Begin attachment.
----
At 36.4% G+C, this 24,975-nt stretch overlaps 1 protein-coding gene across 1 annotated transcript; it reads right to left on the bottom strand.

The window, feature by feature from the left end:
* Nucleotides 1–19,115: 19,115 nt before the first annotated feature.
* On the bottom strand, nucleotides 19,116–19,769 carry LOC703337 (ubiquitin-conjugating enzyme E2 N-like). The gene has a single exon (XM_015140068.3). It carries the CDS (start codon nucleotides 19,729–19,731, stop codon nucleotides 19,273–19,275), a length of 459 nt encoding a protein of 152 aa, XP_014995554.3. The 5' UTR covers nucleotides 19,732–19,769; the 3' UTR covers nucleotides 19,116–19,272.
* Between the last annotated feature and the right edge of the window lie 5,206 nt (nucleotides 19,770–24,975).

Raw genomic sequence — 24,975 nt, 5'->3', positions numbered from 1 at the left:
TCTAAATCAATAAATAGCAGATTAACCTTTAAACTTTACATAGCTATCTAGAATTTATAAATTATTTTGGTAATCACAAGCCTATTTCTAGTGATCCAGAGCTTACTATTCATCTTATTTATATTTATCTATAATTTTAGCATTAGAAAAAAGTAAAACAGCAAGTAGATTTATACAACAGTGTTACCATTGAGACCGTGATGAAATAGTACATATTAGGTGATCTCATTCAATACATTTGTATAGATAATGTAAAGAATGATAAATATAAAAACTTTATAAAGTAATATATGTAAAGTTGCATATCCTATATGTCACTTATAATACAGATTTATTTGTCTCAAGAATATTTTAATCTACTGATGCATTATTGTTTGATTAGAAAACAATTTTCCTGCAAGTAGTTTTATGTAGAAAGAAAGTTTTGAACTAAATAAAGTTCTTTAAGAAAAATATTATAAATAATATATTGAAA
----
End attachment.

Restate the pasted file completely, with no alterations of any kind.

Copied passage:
At 36.4% G+C, this 24,975-nt stretch overlaps 1 protein-coding gene across 1 annotated transcript; it reads right to left on the bottom strand.

The window, feature by feature from the left end:
* Nucleotides 1–19,115: 19,115 nt before the first annotated feature.
* On the bottom strand, nucleotides 19,116–19,769 carry LOC703337 (ubiquitin-conjugating enzyme E2 N-like). The gene has a single exon (XM_015140068.3). It carries the CDS (start codon nucleotides 19,729–19,731, stop codon nucleotides 19,273–19,275), a length of 459 nt encoding a protein of 152 aa, XP_014995554.3. The 5' UTR covers nucleotides 19,732–19,769; the 3' UTR covers nucleotides 19,116–19,272.
* Between the last annotated feature and the right edge of the window lie 5,206 nt (nucleotides 19,770–24,975).

Raw genomic sequence — 24,975 nt, 5'->3', positions numbered from 1 at the left:
TCTAAATCAATAAATAGCAGATTAACCTTTAAACTTTACATAGCTATCTAGAATTTATAAATTATTTTGGTAATCACAAGCCTATTTCTAGTGATCCAGAGCTTACTATTCATCTTATTTATATTTATCTATAATTTTAGCATTAGAAAAAAGTAAAACAGCAAGTAGATTTATACAACAGTGTTACCATTGAGACCGTGATGAAATAGTACATATTAGGTGATCTCATTCAATACATTTGTATAGATAATGTAAAGAATGATAAATATAAAAACTTTATAAAGTAATATATGTAAAGTTGCATATCCTATATGTCACTTATAATACAGATTTATTTGTCTCAAGAATATTTTAATCTACTGATGCATTATTGTTTGATTAGAAAACAATTTTCCTGCAAGTAGTTTTATGTAGAAAGAAAGTTTTGAACTAAATAAAGTTCTTTAAGAAAAATATTATAAATAATATATTGAAA